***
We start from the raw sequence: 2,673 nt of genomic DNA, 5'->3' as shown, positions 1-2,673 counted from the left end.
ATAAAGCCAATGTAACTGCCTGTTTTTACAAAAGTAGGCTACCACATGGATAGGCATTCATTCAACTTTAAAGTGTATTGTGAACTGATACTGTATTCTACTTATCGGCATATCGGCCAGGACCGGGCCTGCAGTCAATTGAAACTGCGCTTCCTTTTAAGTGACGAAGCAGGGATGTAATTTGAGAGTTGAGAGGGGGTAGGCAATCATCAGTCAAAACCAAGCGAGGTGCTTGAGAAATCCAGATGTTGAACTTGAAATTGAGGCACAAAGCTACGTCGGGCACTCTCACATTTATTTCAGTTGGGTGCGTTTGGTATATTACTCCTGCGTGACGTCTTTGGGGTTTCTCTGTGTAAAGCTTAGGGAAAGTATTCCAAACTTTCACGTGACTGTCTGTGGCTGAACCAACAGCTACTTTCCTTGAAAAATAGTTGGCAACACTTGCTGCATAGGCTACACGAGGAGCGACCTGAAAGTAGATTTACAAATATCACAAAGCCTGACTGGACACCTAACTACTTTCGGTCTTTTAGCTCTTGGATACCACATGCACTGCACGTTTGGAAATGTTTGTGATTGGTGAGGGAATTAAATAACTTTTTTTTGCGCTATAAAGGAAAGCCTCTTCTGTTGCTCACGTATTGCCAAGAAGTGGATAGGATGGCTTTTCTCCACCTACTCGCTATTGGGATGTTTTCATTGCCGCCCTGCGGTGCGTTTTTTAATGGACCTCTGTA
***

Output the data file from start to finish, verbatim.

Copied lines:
We start from the raw sequence: 2,673 nt of genomic DNA, 5'->3' as shown, positions 1-2,673 counted from the left end.
ATAAAGCCAATGTAACTGCCTGTTTTTACAAAAGTAGGCTACCACATGGATAGGCATTCATTCAACTTTAAAGTGTATTGTGAACTGATACTGTATTCTACTTATCGGCATATCGGCCAGGACCGGGCCTGCAGTCAATTGAAACTGCGCTTCCTTTTAAGTGACGAAGCAGGGATGTAATTTGAGAGTTGAGAGGGGGTAGGCAATCATCAGTCAAAACCAAGCGAGGTGCTTGAGAAATCCAGATGTTGAACTTGAAATTGAGGCACAAAGCTACGTCGGGCACTCTCACATTTATTTCAGTTGGGTGCGTTTGGTATATTACTCCTGCGTGACGTCTTTGGGGTTTCTCTGTGTAAAGCTTAGGGAAAGTATTCCAAACTTTCACGTGACTGTCTGTGGCTGAACCAACAGCTACTTTCCTTGAAAAATAGTTGGCAACACTTGCTGCATAGGCTACACGAGGAGCGACCTGAAAGTAGATTTACAAATATCACAAAGCCTGACTGGACACCTAACTACTTTCGGTCTTTTAGCTCTTGGATACCACATGCACTGCACGTTTGGAAATGTTTGTGATTGGTGAGGGAATTAAATAACTTTTTTTTGCGCTATAAAGGAAAGCCTCTTCTGTTGCTCACGTATTGCCAAGAAGTGGATAGGATGGCTTTTCTCCACCTACTCGCTATTGGGATGTTTTCATTGCCGCCCTGCGGTGCGTTTTTTAATGGACCTCTGTA